Happy Valentines Day – 2014
I have always thought that valentines day is a day for lovers, a time to communicate your feelings for that special someone. Yes chocolate, flowers, dinner and dancing are common vehicles intended to deliver these tender feelings, but without presence and intention they miss the mark. Even if you find the “perfect gift” but you don’t “show up” to deliver it (you just go through the motions cause that’s what your “supposed to” do) your special someone won’t receive YOU and you will both feel disappointed.
This is often the story I hear while counselling couples, right before the words, “I can’t do anything right” and “I have no idea what she wants from me anymore.” Being on autopilot, trying to “do what she/he wants me to do”, while a common coping strategy, is a recipe for disaster.
While understandable, this behavioural response is often seen in a partner, who over time has come to believe that they really can’t do anything “right” and have no idea how to please their partner. So they start to hold back, to shut down. Eventually they become withdrawn. Not only does this partners voice and emotions get muted or silenced, they miss out on opportunities for tender moments of connection.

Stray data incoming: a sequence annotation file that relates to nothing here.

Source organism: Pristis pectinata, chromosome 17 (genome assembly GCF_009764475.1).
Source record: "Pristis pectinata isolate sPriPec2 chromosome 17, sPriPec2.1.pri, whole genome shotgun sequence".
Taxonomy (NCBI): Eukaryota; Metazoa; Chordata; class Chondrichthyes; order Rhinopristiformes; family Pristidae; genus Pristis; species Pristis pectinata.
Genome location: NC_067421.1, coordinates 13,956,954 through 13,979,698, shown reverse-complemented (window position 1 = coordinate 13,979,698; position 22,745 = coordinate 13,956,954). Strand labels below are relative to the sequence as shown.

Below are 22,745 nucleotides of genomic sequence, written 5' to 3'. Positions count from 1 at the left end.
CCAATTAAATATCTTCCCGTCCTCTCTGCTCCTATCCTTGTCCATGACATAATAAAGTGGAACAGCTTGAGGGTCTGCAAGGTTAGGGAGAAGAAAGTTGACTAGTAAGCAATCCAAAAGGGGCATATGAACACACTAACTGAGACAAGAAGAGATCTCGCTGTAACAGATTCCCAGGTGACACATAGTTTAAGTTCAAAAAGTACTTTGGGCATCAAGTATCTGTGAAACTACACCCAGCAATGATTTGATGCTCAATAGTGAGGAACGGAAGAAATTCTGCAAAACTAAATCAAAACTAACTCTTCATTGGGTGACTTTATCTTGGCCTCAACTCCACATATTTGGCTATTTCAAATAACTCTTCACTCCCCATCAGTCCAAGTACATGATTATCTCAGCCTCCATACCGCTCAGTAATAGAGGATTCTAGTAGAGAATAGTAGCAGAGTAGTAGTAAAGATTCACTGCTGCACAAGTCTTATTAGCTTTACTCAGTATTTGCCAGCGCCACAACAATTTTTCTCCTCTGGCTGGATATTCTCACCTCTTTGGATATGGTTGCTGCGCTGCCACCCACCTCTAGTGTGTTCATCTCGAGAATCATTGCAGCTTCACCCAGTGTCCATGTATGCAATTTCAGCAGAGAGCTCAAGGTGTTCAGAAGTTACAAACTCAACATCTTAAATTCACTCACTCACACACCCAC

The other partner likely feels like he/she can’t “find” the partner described above – can’t connect with him/her as he/she is physically present but not emotionally accessible. Over time this can lead the partner to “pursue”, often in nonproductive ways. The behaviours of “pursuit” are protests triggered by disconnection. They look and feel reactive. They sound like this, “You never talk to me” and “This relationship is doomed.” The deeper, more vulnerable translation of these statements sounds something like this, “Can we sit down and talk after the kids go to bed? I really miss you?” and “I’m so worried that we won’t be able to figure this out and our relationship will end.”
It’s challenging for couples to recognize these patterns and create healthier ones on their own. This is where counselling is very helpful. While it may seem “odd” to give couples counselling to your partner as a gift on Valentines Day, in reality, it is a tender gesture of hope. It might go over better if you add chocolates and red wine and it’s sure to be a hit, if you are emotionally accessible when you present it. Good Luck and Happy Valentines Day to all Lovers.
Elizabeth Lacey is a Couples Counsellor and the Founder of Oakridge Counselling (2004). She has worked with Couples for nine years and feels honoured to walk alongside partners in their journey.